ONE OF MY FATHER’S favorite sayings was, “This too shall pass.” Recent events have made me dwell on its meaning—and wonder where the phrase came from.
It seems to have originated as a Persian adage. It was employed in a speech by Abraham Lincoln before he became the 16th president: “It is said an Eastern monarch once charged his wise men to invent him a sentence, to be ever in view, and which should be true and appropriate in all times and situations. They presented him the words: ‘And this, too, shall pass away.’ How much it expresses! How chastening in the hour of pride! How consoling in the depths of affliction!”
I always considered the saying to be a tonic to help us get through difficult times. It never occurred to me that I should ponder those words when times were good. But Lincoln correctly identified the two key messages captured by this short phrase. In 2020, we’ve experienced both our “hour of pride”—new all-time highs in the stock market—and the “depths of affliction,” including the coronavirus, a collapsing economy and a stock market crash.
Hour of pride. We’ve seen astonishing U.S. stock market returns over the past decade. History’s longest-running bull market made us all feel like investing geniuses. Despite reasonable concerns about high valuations and a constant—if hardly deafening—barrage of naysaying from the permanent bears, many of us continued to ride the bull to dizzying heights.
True, we may have done some annual rebalancing. Perhaps we were chastened by the late 2018 correction. But when a recovery rapidly followed in 2019, we wished we had bought more at the bottom. Each new market high made us feel superior to the annoying bears, who just knew the next crash was right around the corner.
Count me among those caught in this emotional maelstrom. A few years ago, when I retired from fulltime work, I used a 401(k) rollover as an opportunity to reduce my stock exposure. On many occasions during the next few years, I wished I’d put all or some of that money into stocks. I bought a little, but I kept most of the rollover in conservative investments. As recently as the end of last year, when I created our family balance sheet, I rued not putting it all into stocks.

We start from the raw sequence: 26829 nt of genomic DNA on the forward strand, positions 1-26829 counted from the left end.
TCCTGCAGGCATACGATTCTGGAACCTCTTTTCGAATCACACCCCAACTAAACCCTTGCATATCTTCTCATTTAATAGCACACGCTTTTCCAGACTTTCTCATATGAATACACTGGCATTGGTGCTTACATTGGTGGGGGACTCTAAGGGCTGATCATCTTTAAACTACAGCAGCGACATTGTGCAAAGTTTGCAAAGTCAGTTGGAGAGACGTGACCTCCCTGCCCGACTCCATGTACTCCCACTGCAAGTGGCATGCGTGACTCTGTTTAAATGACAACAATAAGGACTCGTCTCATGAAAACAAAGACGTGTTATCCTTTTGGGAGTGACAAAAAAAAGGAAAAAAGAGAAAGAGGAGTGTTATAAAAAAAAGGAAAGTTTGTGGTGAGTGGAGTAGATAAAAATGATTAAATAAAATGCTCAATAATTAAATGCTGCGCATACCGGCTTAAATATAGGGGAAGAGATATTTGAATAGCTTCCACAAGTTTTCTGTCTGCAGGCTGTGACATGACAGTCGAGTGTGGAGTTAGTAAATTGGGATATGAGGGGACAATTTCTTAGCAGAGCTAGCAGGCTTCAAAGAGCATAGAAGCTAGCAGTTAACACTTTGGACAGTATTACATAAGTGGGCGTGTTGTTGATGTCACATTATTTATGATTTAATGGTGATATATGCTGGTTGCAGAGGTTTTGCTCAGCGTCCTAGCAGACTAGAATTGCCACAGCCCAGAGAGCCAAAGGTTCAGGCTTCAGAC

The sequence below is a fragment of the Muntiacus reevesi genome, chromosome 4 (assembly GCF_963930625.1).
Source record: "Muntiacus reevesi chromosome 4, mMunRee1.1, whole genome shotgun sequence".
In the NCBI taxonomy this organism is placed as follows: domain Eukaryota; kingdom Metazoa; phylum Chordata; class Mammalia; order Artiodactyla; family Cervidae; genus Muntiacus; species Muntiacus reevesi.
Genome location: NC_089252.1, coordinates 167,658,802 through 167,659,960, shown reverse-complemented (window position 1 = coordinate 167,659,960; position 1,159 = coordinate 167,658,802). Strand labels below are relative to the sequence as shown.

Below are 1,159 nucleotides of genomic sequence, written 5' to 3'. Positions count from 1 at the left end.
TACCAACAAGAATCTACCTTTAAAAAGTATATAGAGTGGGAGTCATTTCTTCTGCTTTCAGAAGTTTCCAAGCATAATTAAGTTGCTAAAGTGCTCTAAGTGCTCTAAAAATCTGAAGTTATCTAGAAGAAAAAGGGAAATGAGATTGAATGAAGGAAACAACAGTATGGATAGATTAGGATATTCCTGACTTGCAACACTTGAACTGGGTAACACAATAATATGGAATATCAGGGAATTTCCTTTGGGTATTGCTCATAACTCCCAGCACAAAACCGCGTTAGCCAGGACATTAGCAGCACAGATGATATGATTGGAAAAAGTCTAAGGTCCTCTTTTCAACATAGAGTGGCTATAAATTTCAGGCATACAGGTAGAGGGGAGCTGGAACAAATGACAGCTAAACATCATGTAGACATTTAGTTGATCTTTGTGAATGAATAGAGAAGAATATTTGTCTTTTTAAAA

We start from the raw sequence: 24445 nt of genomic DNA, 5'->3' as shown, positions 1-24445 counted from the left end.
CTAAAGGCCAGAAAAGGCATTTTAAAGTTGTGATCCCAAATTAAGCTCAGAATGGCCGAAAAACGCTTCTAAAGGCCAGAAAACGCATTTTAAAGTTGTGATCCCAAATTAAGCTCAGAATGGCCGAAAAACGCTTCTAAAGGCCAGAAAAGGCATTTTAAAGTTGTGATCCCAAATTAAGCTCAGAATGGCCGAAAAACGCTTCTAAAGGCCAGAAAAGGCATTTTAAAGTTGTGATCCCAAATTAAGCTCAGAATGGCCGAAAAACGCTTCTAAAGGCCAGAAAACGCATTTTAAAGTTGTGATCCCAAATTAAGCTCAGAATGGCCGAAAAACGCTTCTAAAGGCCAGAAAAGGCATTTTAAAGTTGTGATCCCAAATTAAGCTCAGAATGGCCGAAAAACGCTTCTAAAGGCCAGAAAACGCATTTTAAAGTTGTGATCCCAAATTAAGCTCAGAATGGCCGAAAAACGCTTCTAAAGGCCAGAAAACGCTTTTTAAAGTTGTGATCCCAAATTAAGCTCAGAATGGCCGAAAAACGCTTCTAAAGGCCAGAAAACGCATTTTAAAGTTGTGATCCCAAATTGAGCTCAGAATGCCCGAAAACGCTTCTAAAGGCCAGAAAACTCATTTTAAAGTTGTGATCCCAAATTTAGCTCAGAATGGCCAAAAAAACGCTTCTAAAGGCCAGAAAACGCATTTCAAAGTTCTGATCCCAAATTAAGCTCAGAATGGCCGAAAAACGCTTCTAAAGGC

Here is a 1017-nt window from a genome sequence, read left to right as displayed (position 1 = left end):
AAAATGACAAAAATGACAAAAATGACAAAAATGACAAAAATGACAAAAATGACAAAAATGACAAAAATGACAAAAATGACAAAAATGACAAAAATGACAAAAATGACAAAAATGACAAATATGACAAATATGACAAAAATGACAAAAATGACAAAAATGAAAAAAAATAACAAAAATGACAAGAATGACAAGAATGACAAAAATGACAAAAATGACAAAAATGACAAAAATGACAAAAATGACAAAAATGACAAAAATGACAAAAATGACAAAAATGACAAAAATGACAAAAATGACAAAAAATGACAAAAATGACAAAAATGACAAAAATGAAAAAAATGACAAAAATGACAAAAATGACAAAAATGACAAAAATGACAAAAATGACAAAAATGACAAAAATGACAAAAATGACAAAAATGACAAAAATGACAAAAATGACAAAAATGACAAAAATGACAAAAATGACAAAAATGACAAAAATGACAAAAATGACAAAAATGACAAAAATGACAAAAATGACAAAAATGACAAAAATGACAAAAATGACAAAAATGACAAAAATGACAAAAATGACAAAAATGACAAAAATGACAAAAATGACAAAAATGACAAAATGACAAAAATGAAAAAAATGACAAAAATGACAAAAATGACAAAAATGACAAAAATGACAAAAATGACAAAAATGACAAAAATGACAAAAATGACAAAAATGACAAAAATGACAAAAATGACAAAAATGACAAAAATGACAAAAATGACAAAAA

Depths of affliction. Over the past six weeks, we’ve experienced cascading fears about the pandemic, accompanied by wild swings in the stock market. We’re rightly scared for our health, our families, our communities, our livelihoods and our financial future. There’s very little we can do to combat this threat, save the mundane tasks of washing hands, sanitizing and self-quarantining. The full impact on our daily lives and the economy are still to be determined.
What to do? I think we need to heed the wisdom of Lincoln. Knowing that our society has survived the depths of affliction—wars, terrorism, recessions and other pandemics—should give us some solace. There are many people who have dedicated their lives to helping us get through times like this. With pride, I count my wife among them. She’s been a nurse for 40 years and has spent her life in the care of others. Be grateful for those, like her, who are working so hard to keep us safe and to sustain the life we know.
As horrifying as things seem today, I believe we will come through this. It may take longer and hurt more than we expect, but we will survive. The stock market will come back and we will see new highs. We will have our hour of pride once again.
When that happens, let us recall Lincoln’s words and remember that good times will also pass—and be sure to keep that perspective, so we not only build investment portfolios that will weather all seasons, but also truly appreciate the many wonderful moments in our lives.
Richard Connor is a semi-retired aerospace engineer with a keen interest in finance. Rick enjoys a wide variety of other interests, including chasing grandkids, space, sports, travel, winemaking and reading. His previous articles include Think Like a Retiree, Not Too Late and Cheat Sheets. Follow Rick on Twitter @RConnor609.
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Nice article. Thanks for sharing the wise words. Good time or bad time, we always need to put things in perspective and live our life to the fullest.
You are so right, wise words indeed. I think we need a new twist on the words, don’t let any crisis go to waste. When all this is done wouldn’t it be great if Americans realized in concept and deed the value of the emergency fund, diversification, understand risk and living within ones means? But I fear all that will disappear shortly after the face mask and we will be back to our old ways.